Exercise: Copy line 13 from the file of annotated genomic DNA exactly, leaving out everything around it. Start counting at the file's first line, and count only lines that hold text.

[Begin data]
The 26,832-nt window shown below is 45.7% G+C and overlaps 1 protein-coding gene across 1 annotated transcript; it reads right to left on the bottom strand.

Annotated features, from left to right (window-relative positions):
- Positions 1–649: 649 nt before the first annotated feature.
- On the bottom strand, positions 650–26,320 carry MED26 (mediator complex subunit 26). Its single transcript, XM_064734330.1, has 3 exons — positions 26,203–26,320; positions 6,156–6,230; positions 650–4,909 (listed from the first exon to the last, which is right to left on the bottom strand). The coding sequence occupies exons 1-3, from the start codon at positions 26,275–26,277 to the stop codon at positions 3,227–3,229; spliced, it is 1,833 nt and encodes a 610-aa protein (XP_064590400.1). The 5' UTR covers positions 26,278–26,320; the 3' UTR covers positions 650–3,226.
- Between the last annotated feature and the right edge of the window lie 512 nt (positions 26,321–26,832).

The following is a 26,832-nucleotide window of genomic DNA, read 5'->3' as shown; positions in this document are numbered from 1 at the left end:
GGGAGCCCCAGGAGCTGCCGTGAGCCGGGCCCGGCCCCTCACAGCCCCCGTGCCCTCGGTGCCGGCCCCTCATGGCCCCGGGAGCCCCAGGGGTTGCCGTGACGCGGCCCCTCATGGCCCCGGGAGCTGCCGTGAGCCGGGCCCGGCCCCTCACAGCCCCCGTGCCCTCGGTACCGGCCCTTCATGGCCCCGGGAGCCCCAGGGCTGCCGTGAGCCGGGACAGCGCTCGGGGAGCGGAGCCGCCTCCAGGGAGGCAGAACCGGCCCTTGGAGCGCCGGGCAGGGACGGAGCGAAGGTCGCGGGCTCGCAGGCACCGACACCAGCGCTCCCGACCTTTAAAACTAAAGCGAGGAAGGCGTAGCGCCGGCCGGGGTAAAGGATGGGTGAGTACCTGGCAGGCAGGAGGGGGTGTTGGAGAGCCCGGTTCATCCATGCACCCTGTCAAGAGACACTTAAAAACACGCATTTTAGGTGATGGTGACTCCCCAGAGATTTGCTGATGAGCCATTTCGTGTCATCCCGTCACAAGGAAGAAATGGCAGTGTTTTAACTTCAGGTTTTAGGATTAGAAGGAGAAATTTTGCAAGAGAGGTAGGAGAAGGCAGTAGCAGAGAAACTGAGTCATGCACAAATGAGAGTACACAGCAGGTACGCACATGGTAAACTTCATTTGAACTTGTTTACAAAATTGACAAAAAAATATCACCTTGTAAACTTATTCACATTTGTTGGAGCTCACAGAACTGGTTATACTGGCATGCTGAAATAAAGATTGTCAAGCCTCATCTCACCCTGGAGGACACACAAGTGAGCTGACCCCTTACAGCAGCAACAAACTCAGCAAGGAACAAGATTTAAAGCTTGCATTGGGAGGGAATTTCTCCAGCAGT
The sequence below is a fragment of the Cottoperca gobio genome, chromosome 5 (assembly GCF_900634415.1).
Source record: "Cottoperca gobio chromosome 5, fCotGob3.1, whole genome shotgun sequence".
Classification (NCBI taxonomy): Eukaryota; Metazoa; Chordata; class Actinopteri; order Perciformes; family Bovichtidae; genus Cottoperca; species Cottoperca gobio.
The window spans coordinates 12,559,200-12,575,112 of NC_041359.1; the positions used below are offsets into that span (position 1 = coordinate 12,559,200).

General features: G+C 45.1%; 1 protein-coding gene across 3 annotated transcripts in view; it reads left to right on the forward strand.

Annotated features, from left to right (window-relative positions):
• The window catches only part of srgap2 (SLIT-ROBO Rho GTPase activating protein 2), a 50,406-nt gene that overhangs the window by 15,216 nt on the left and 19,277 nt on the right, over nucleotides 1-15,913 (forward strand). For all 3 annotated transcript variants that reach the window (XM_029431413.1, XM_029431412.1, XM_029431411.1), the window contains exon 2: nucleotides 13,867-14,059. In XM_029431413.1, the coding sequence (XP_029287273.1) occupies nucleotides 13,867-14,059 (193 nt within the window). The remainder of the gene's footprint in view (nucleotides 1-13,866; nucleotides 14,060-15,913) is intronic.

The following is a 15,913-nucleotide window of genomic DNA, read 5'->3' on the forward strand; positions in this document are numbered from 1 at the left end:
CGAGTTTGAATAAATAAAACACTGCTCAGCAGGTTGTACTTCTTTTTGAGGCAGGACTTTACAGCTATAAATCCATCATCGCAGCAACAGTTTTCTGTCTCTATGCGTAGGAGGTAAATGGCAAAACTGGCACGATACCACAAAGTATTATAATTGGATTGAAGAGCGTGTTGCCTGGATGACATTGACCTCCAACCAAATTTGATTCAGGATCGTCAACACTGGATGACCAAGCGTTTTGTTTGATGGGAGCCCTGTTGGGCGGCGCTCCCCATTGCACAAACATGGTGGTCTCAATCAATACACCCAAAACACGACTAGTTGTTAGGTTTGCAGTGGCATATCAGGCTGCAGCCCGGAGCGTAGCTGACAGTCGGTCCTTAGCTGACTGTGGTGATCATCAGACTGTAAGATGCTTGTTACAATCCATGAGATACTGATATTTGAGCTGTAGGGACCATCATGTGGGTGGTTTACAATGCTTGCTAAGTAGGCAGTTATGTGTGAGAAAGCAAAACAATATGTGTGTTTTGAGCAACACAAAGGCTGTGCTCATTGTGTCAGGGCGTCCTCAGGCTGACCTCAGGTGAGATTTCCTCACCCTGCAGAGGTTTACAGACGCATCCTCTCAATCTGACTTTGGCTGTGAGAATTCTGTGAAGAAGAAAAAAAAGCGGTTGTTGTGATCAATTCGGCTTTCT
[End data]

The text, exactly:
Annotated features, from left to right (window-relative positions):